Rounding Cape Colville the first place we come to is Haratounga, a snug little harbour except in easterly winds; the land is good, and occupied by about 50 Natives from the East Cape, who grow potatoes and wheat. A few miles farther on is the small harbour of Wangapo, suited for vessels of 20 to 30 tons; the land here is very hilly and broken, and covered with abundance of kauri and other trees of very great lengths and easily accessible, well suited for masts and spars. At the entrance to the river are the Mercury Islands; the larger one has a fine harbour for vessels of any size, where no page 35wind can hurt them. Passing round Opito Point, you enter Mercury Bay, in the south-east corner of which is a river where vessels of from 300 to 400 tons may come to anchor in a blue mud bottom; the bay is fringed with some very good land, backed by hills covered with magnificent kauri forests; there is some good land on the river, little of which is cultivated; the annual produce is about 200 bushels of wheat, with some maize, potatoes, and kauri gum. There are about 20 natives here and some sawyers at work cutting timber. The Government have purchased a few patches, but no land of any extent; a few miles farther, between the Shoe and Slipper Islands, we come to the River Tairua, where vessels of 20 to 30 tons can enter in fine weather; there are no natives here, and very little land fit for cultivation, but the kauri forests are very convenient.

Whangamata, about 10 miles farther, is a small harbour for coasters, about 20 natives reside, but the land being light there is not much cultivation, but some well sheltered valleys; the district would suit well for a cattle or sheep run.

Kati Kati, the north-west entrance of Tauranga, is very much encumbered with shoals; a great part of the harbour is dry at low water, and all round there is very fine land sloping down to the water's edge lying waste, although the natives wish to sell; this will make a very pretty settlement, sheltered from north-west and west winds, with plenty of wood and water; from here you can walk over to McCaskill's on the Thames in a day, leading over quartz reefs and flint, and to all appearance a district that will some day turn out plenty of gold; it is well suited for cattle runs. Tauranga, 14 miles from Kati Kati, is the best harbour on the east coast; on rounding the mount, you can anchor in six fathoms, or run up the river by Te Papa Mission Station, where Archdeacon Brown, Messrs. Baker & Clark are engaged in erecting a Native College and Training Establishment, very much required in this district; there are about 30 Europeans and 20 Natives resident, they produce about 10,000 bushels in the season. There are three stores to supply such goods as the natives require, no hotel, but the traveller need not fear for entertainment. Standing at Te Papa you have a sheet of water 20 miles in length by about 5 in breadth, surrounded on all sides by a rich undulating country, sloping gradually to the water side, the wooded hills about 20 miles distant, and in the south-east corner there are a few patches of native cultivation. The distance from Te Ponui, one day's journey, you reach Matarmata on Thames; from this crossing, the head of the Paiko, two days will take you to Auckland, or from Te Papa in two days you reach Roturūa, and then by way of page 36Waikato to Auckland in a week; proceeding southward from Black's stores opposite, Te Papa on the east side of the harbour, four hours will take you to Maketu at low water, along a fine hard sandy beach, either walking or riding is a very pleasant journey.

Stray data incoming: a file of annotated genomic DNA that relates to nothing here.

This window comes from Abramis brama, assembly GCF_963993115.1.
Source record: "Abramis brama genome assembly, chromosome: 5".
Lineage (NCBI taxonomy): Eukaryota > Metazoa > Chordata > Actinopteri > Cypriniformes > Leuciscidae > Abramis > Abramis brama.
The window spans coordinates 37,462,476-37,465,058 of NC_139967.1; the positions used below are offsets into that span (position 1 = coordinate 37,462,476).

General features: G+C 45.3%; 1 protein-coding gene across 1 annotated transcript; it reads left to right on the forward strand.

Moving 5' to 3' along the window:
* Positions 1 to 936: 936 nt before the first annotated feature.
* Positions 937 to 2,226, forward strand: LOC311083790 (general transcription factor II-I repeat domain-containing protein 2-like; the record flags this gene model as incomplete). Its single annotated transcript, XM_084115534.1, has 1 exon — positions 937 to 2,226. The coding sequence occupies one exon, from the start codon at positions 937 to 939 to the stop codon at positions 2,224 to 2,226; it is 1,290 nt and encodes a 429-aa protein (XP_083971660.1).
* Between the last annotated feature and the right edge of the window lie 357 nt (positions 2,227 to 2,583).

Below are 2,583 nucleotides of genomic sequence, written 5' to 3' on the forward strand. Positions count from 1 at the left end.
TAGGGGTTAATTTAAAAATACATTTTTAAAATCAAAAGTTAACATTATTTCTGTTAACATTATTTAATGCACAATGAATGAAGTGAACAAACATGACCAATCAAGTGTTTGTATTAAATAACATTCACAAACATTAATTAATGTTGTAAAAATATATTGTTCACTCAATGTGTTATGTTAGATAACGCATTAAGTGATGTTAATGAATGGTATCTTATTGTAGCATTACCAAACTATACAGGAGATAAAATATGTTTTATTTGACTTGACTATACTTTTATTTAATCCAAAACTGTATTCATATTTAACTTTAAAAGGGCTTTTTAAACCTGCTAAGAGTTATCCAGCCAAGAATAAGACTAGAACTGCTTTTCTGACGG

Maketu, 14 miles from Tauranga, is a harbour for vessels of 20 tons; the natives, numbering about 200, are under the Rev. Thomas Chapman. There is only one other European trader here. Government purchased here lately 60 acres, 10 of which Mr. Chapman got; there is a tract of 10,000 acres of good land, between the rivers Kaituna and Waihi, running back to the Hiapo ranges, which the natives wish to sell, as they feel inclined to go back to Roturua; the journey to Roturua is two days.